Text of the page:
Thursday, February 26, 2009

Roadmap for Sales Recruiting Success

By W. D. Cravenor

Sales recruiting, with all its analytics and fineries is, in the final analysis, a craps shoot.

One would think that future performance—based on responses to numerous traditional evaluation methodologies—could be predicted, however this is not so. Ultimately the desire exhibited by a prospective new hire is the “x” factor that eludes all analysis models, despite claims to the contrary.

What constitutes the greatest factor(s) resulting in the complication of the decision making process, thereby frustrating all attempts that would otherwise lead to a successful hiring decision? Generally speaking, the following two factors result in new hire decision failures:

1. The prospect underestimates the difficulty of the job.

2. The prospect overestimates her or his ability to meet minimum performance expectations associated with the job.

Given these two considerations, what must employers do to keep these two factors from wreaking havoc in their recruitment and retention best practices? The one word answer is disclosure.

Employers are frequently not willing to divulge the nitty gritty aspects of a position in question, choosing to give greater focus to the clinical list of requirements contained within what is communally referred to (in HR speak) as the all encompassing “Job Specification”.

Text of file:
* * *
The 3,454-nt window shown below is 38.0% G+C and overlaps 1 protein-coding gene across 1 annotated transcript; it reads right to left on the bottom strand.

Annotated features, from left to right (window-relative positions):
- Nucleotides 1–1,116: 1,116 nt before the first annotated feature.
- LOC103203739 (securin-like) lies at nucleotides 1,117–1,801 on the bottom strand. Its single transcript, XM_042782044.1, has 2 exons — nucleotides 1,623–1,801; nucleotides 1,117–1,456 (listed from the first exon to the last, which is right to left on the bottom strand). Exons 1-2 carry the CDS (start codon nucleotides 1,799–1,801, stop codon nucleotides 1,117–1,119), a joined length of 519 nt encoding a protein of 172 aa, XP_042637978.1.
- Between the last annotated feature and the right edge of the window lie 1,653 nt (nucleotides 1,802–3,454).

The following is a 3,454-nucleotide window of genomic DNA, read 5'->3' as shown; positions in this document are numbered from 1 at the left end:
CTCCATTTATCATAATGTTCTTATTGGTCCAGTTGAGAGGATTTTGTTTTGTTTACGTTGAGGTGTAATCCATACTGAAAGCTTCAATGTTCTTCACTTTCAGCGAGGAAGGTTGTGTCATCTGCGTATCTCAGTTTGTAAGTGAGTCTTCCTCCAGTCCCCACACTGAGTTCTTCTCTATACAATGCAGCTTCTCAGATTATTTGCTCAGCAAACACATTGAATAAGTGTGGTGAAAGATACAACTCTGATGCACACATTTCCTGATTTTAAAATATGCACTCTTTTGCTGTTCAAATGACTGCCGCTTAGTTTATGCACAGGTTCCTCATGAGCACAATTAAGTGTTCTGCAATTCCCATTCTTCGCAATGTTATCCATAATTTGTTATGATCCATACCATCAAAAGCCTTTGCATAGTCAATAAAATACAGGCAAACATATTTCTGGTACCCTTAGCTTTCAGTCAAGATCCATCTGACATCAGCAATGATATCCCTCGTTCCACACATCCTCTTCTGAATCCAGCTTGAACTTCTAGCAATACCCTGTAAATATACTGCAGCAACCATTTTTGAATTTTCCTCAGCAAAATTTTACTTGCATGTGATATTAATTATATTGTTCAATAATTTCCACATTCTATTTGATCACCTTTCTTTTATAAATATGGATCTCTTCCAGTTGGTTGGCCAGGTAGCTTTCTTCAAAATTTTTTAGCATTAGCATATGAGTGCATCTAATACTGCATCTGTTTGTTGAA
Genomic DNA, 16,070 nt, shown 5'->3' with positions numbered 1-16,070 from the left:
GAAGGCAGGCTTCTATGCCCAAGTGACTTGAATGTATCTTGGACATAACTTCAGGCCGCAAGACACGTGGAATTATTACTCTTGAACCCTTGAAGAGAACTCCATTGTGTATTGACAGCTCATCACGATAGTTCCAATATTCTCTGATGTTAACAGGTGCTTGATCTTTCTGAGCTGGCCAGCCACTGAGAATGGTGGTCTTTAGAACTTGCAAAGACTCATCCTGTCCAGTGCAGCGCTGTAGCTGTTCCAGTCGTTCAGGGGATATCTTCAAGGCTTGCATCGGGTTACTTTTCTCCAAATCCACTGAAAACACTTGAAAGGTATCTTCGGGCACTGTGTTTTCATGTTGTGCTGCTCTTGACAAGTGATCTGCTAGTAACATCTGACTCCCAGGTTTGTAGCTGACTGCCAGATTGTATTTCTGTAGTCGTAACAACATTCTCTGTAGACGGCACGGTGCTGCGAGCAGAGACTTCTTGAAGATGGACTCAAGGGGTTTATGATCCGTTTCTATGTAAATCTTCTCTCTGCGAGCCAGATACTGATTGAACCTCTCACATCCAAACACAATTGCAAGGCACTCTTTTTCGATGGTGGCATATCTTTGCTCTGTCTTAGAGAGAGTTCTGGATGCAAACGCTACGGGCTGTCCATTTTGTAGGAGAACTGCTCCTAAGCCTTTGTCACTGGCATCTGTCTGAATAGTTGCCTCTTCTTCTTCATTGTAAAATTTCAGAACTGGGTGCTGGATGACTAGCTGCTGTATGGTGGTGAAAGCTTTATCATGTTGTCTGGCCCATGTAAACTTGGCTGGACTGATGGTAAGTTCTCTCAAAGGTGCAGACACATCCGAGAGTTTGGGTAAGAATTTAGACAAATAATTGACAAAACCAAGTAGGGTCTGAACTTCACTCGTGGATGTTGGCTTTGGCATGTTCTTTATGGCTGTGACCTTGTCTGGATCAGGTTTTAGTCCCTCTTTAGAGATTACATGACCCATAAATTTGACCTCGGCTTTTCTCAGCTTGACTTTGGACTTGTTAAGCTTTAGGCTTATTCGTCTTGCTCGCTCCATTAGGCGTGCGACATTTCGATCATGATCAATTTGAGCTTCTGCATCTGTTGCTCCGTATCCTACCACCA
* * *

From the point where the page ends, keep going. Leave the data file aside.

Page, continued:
While Job Specifications generally perform well in apprising the candidate of the minimum requirements and expected functions, or even desired outcomes, HR’s performance in communicating exactly how the work will be accomplished to meet minimum expectations is abysmal.


While my view is not necessarily supported by empirical research, suspicion dictates that the HR professional tasked to write the job description & specification, (hopefully with some help from the functional department manager), while being well intended, is the last person in the organization who should be responsible to cipher the “how” question.

Obviously, if everyone involved in the hiring process understood the answer to this question, the 80/20 rule would become a thing of the past—but it is not.

So we muddle through, as looking in a brass mirror, seeing some reflection but knowing all the while that the truest picture will never come into focus without the passage of time.

Time is the ultimate vindication of all hiring decisions. When you factor in short terminations for sales positions (less than 1 year in tenure), time reveals that—from a purely functional basis—hiring decision makers get it wrong over 80 % of the time.